One year after Silicon Valley Bank’s implosion, the venture debt market has yet to crown a new king.

When the bank, which held accounts for almost 50% of VC-backed tech and life science companies in 2022, collapsed on March 10, 2023, the impact saw widespread financial panic among startups and in related markets.

VC-backed companies were left uncertain about whether to stick with SVB, which was taken over by First Citizens Bank, or to borrow from another kind of venture debt player: the non-bank lender.

Unlike banks, which issue loans using customer deposits, non-bank lenders use LP capital to issue venture debt to VC-backed companies. For example, business development companies are typical non-bank lenders that originate loans to venture-backed companies.

In the immediate aftermath of SVB’s fall, many startups turned to non-bank lenders to sidestep similar risks of collapse at other banks. But with some time to digest the new normal, private companies are now turning back to banks, which typically offer less expensive loans to companies in need of funds to sustain their businesses.

“Everybody thought non-bank venture lenders would be the big winners from the fall of SVB and they were all going to write checks to SVB’s early-stage customers,” Troy Zander, a partner at Barnes & Thornburg, told my colleague Madeline Shi. “I don’t really think that panned out as we thought it would.”

In the years before the crash, SVB built a portfolio of loans to private, typically VC-backed companies in technology, life sciences and healthcare. This grew to $5.5 billion by 2021. By the time of the collapse, SVB’s venture debt portfolio comprised from 60% to 70% of the entire venture debt market.

In the wake of SVB’s demise, venture debt deal flow plummeted $7.7 billion in total value from H1 2022 to H1 2023, according to PitchBook data.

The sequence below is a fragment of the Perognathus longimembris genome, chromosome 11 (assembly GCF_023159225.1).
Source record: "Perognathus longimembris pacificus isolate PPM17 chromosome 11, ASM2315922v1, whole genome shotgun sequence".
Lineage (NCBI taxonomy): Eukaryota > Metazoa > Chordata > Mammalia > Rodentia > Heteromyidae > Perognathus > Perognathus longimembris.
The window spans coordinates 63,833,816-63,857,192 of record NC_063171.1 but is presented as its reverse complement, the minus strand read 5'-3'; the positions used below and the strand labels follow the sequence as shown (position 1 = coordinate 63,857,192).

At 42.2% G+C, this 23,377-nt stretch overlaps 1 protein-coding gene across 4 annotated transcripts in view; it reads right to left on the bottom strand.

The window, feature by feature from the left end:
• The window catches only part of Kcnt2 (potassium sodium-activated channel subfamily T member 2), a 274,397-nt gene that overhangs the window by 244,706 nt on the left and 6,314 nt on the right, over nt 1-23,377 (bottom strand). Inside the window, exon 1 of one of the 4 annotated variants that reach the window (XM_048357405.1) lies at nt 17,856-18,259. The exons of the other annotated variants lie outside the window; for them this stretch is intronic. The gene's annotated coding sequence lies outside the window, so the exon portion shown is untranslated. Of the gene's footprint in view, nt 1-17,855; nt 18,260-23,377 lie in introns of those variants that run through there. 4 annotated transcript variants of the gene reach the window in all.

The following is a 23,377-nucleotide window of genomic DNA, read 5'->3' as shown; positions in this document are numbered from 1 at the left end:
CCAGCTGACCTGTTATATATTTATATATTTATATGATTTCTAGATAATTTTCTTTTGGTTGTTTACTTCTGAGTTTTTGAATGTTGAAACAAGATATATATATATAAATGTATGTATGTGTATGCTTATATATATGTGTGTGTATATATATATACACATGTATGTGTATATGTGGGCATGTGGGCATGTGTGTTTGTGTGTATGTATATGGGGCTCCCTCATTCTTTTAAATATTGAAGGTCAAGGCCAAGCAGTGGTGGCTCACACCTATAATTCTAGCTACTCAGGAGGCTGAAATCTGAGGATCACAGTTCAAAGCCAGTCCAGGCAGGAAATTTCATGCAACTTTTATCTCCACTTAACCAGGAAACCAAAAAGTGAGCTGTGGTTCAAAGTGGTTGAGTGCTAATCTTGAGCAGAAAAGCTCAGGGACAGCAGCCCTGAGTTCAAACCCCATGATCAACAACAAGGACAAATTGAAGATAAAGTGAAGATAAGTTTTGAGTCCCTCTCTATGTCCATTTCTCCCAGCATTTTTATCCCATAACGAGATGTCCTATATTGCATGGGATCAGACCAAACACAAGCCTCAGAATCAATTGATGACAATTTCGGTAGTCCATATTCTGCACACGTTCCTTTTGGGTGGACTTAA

While performance among non-bank lenders climbed in the aftermath, everything changed at the beginning of Q3 2023, said Duncan Stewart, director of technology, media and telecommunications for Deloitte Canada. Fueled by a recovery in public equities and a foreseeable end to the Federal Reserve’s interest rate hike campaign, banks came back into the VC business.

Banks switched from risk-off to risk-on with lending, Stewart said. With a looser attitude toward lending in their non-core businesses, like venture debt, Stewart said banks began to lend to a small majority of venture debt borrowers.

On top of that, SVB’s market share dropped to an estimated 20%-30% of the market, leaving even more room for banks to take on the fallout.

Stefan Spazek, director of debt placement at Capital Advisors Group, which advises early-stage companies on venture debt financing, said 2023 was a very active year for venture debt bankers in his circle.

In fact, total US venture debt deal value exploded in Q3 2023 and by the end of the year, total deal value had grown by $3 billion from H1 2023.

“SVB was so big that when they became smaller, a lot of other entrants came into the market,” Stewart said.

Somewhere along the way, non-bank lenders got squeezed out by banks and became spooked by the risk of taking on a chunk of former SVB clients amid capital constraints from a still-high interest rate environment, said Stewart.

‘The void was never filled’

Scott Orn, chief operating officer at Kruze Consulting, a San-Francisco-based startup adviser, said that banks likely took the majority of the market share due to pre-existing relationships with borrowers and a lack of knowledge among start-ups about specialty lenders. Before the crash, Orn said, 550 of his 880 clients were borrowers from SVB.

Even at the largest publicly listed BDCs, lending scaled back or grew minimally in 2023.

For example, the fair value of listed venture debt lender Horizon Technology Finance‘s debt investment portfolio fell 2.4% from 2022 to 2023.

And from 2022 to 2023, Hercules Capital, the largest non-bank lender of venture debt, grew its investment portfolio from $2.8 billion to $3 billion, while Trinity Capital’s investment portfolio grew by only $200,000, according to regulatory filings.

But, Orn said, banks aren’t dominating in a significant way; there is still room for specialty lenders.

“There wasn’t a giant boom from other lenders,” Orn said. “They all filled the void in a small way, but the void was never filled.”